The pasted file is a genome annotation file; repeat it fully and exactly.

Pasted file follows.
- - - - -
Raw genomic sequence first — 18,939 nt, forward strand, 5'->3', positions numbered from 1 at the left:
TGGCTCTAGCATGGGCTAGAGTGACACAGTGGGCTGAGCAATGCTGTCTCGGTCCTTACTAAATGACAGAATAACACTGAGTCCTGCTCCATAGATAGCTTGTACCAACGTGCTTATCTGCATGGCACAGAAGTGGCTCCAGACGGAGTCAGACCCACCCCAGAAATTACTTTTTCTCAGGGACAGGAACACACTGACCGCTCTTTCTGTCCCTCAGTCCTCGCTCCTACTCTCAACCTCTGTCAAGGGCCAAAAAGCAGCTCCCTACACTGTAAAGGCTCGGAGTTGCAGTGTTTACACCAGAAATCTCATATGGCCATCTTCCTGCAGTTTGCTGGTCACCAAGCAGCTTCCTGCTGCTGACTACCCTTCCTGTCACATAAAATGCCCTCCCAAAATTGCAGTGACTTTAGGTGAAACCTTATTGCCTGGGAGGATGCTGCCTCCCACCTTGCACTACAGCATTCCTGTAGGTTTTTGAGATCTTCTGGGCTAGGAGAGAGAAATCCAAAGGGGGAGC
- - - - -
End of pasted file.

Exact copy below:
Raw genomic sequence first — 18,939 nt, forward strand, 5'->3', positions numbered from 1 at the left:
TGGCTCTAGCATGGGCTAGAGTGACACAGTGGGCTGAGCAATGCTGTCTCGGTCCTTACTAAATGACAGAATAACACTGAGTCCTGCTCCATAGATAGCTTGTACCAACGTGCTTATCTGCATGGCACAGAAGTGGCTCCAGACGGAGTCAGACCCACCCCAGAAATTACTTTTTCTCAGGGACAGGAACACACTGACCGCTCTTTCTGTCCCTCAGTCCTCGCTCCTACTCTCAACCTCTGTCAAGGGCCAAAAAGCAGCTCCCTACACTGTAAAGGCTCGGAGTTGCAGTGTTTACACCAGAAATCTCATATGGCCATCTTCCTGCAGTTTGCTGGTCACCAAGCAGCTTCCTGCTGCTGACTACCCTTCCTGTCACATAAAATGCCCTCCCAAAATTGCAGTGACTTTAGGTGAAACCTTATTGCCTGGGAGGATGCTGCCTCCCACCTTGCACTACAGCATTCCTGTAGGTTTTTGAGATCTTCTGGGCTAGGAGAGAGAAATCCAAAGGGGGAGC